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Carolina Parent

Apr. 01, 07

Call in the Cleaning Pros

Call in the Cleaning Pros

Carolina Parent Magazine • April 1st, 2007

By Robin Whitsell

Diana Shoaf of Durham realized in a split second that it was time to hire help. Four months pregnant with her second child and suffering morning sickness, she watched her 9-month-old son crawl across the living room. "He pulled himself up on the couch and I was eye-level with his face. His hands, face and chest were filthy! That did it for me!" Shoaf relates. She called around for maid service recommendations that day.

Now, 15 years later, Shoaf still employs additional help. "I keep the housekeeper for a different reason. Every two weeks, the kids have to pick up their stuff in every room of the house so it can get vacuumed, mopped and dusted." She has thought about dropping the service, but with a job, three kids, two dogs and four cats, "I need all the help I can get," she says.

Reduce household stress

Juggling busy households often doesn't leave enough time to clean. And moms who were interviewed find the majority of household chores fall onto their tired shoulders. Between carpooling, caring for kids and pets, and meeting the demands of jobs in and out of the home, moms are often exhausted.

One solution: Find an extra set (or sets) of hands to help. Hiring help may even keep marriages functioning smoothly. A mother of two in Durham, Stephanie Cain attests, "We hired a housekeeper when I went back to work after Connor [our eldest] was born. I can honestly say that hiring our maid service saved our marriage."

Families find that hiring outside help provides time to focus on the kids, and they tinker with their budgets to afford it. "I've used a cleaning lady for almost a year now. When pregnant with my third child, it got just way too much for me to clean, with my bad back and huge belly," says Cheryl Sold of Clayton. "There was just no time with two kids around, so [it was] a cost we were more than happy to put out each month." She adds, "It also gives me much more time with my kids and less stress, which is always good."

Raleigh stay-at-home mother of two Kristin Hague also enjoys the time-saving benefit. "What [the housecleaner] does in three hours takes me three days. And now I can spend my weekends with my husband and our daughters instead of dusting, vacuuming and scrubbing floors."

For some moms, the initial professional cleaning is a present after childbirth. "I was headed in a downward spiral [due] to postpartum depression, completely overwhelmed and feeling guilty after my second child was born," says Christine Jernigan, a Chapel Hill stay-at-home mom and volunteer manager of www.bilingualwiki.com. "My parents gave me a housekeeping [service] for several months as a Christmas gift. It was just priceless… . It helped me feel more in control."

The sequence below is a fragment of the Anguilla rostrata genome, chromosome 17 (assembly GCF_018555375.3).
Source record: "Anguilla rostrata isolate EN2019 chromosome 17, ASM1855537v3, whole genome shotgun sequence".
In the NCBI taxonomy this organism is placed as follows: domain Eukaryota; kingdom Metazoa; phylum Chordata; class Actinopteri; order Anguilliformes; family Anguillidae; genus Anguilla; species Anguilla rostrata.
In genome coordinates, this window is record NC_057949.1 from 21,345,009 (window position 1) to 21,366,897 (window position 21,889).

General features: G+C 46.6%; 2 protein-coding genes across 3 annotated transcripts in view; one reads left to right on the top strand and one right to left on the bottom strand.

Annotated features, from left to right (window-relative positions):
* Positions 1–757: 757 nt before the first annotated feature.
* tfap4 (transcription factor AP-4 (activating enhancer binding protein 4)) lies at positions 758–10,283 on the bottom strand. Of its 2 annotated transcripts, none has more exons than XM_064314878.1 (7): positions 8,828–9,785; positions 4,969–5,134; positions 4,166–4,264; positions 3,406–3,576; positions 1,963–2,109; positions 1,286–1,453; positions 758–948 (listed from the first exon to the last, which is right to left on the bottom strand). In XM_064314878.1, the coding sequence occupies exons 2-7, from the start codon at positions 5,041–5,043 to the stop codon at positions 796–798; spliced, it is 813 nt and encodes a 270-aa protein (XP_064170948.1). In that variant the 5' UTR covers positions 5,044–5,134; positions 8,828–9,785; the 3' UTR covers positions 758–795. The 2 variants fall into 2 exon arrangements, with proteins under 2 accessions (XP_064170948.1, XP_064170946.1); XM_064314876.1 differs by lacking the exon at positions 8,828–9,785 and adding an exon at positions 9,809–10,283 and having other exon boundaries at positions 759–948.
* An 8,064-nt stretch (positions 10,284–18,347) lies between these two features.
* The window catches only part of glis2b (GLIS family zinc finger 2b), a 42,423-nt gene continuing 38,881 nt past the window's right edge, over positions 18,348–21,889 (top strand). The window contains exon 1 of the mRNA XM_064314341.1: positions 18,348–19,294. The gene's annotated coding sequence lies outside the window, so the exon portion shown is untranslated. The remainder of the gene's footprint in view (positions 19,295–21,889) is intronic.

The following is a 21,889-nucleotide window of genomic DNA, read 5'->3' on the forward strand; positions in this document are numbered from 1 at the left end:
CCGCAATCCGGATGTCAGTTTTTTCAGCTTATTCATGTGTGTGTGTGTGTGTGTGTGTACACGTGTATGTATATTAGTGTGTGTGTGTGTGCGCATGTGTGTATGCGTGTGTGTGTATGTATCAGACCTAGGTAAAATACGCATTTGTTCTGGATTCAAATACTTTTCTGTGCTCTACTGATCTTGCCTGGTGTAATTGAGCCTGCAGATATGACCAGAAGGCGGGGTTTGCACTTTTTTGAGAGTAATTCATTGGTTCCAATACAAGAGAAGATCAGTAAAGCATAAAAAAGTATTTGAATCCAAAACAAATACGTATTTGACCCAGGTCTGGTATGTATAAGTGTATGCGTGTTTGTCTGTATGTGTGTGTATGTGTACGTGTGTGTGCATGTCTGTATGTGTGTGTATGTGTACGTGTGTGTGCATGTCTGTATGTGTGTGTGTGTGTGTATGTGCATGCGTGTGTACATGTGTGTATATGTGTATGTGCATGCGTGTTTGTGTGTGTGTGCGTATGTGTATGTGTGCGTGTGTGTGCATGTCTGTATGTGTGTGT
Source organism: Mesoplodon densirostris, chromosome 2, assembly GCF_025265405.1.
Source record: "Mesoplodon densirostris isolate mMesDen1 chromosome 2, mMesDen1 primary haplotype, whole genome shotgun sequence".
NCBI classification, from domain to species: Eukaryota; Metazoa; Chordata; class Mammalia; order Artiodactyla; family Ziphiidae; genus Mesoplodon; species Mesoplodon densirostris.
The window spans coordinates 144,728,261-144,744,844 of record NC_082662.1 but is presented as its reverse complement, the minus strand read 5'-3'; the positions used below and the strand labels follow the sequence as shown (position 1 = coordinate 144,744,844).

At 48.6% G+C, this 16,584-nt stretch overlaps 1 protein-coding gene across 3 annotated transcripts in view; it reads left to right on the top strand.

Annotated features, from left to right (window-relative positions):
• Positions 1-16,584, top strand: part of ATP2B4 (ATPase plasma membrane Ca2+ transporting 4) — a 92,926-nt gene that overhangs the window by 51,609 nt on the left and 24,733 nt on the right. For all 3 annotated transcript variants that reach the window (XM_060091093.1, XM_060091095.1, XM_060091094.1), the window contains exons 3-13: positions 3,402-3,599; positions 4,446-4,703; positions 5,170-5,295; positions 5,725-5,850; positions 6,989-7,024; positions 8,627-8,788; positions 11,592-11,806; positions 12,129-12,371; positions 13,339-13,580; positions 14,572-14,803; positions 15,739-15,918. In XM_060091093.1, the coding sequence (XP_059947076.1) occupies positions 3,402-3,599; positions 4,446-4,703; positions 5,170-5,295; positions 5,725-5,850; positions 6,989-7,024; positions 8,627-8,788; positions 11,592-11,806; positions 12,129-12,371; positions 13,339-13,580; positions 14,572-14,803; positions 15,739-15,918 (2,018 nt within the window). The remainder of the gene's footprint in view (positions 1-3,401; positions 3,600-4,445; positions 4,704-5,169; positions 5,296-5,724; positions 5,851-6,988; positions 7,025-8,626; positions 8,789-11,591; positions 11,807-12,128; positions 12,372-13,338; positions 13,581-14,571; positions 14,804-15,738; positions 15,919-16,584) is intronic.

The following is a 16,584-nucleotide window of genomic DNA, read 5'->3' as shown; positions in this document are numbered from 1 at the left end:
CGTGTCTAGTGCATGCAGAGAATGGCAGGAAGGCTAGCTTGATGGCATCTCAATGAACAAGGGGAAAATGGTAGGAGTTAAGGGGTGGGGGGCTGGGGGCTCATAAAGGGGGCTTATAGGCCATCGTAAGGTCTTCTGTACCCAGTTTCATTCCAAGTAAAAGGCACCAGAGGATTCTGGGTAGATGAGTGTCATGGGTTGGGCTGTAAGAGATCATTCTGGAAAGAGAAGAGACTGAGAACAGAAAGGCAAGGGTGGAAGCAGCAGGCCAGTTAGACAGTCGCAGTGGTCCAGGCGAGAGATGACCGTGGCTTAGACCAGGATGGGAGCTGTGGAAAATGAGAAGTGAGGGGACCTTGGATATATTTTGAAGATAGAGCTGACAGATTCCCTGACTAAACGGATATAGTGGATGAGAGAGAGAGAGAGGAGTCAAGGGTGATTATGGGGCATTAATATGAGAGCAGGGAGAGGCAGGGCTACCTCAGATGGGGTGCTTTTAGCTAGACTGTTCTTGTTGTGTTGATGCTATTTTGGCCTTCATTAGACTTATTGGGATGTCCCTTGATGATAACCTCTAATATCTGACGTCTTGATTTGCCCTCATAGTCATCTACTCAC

A Holly Springs mother of two, Cindy Tatem also received gifts of professional housecleaning after the birth of each of her children, "so I wouldn't stress after the baby came home." Tatem says she was more touched by the gifts' sentiment of reducing her stress than with any other present after the births.

How to hire help

While Triangle parents may realize they need extra help, they may be at a loss as to how to find it. Recommendations from friends whose homes you think are especially clean are the best places to start. Also, watch for coupons that allow you to try a service at a discounted rate before hiring.

According to Jane Koopman, marketing director of MaidPro, be sure to ask about whether a service is bonded and insured so the service (or individual) can repair or replace something that is damaged or broken and your homeowner's insurance won't be affected if someone is injured while cleaning your home.

She also encourages families to ask services and individuals about hiring policies. "We do national background checks and fingerprint and photograph our employees," Koopman says. Trust is important, especially if you provide a key to your home. Consider asking for a list of references and check them prior to hiring.

Expect to pay anywhere from $50 to $210 a visit depending on the size of your home. A cleaning once every two weeks may be sufficient. Interviewed parents report that they can maintain their homes if they are cleaned every other week.

Keep in mind that the downside of hiring a cleaning service is the work you may have to do before the visit. Says Apex mom Jenny Credle, "I've tried to have a housekeeper several times, but it seems to generate more work. They always seem to come on the worst day, and you have to 'preclean' the night before." So be sure to establish in advance the cleaning services' expectations as well as your own.

Calling in the pros isn't for everyone, but for some families, it's priceless.

Whitsell is a freelance writer and mother of two with another on the way.

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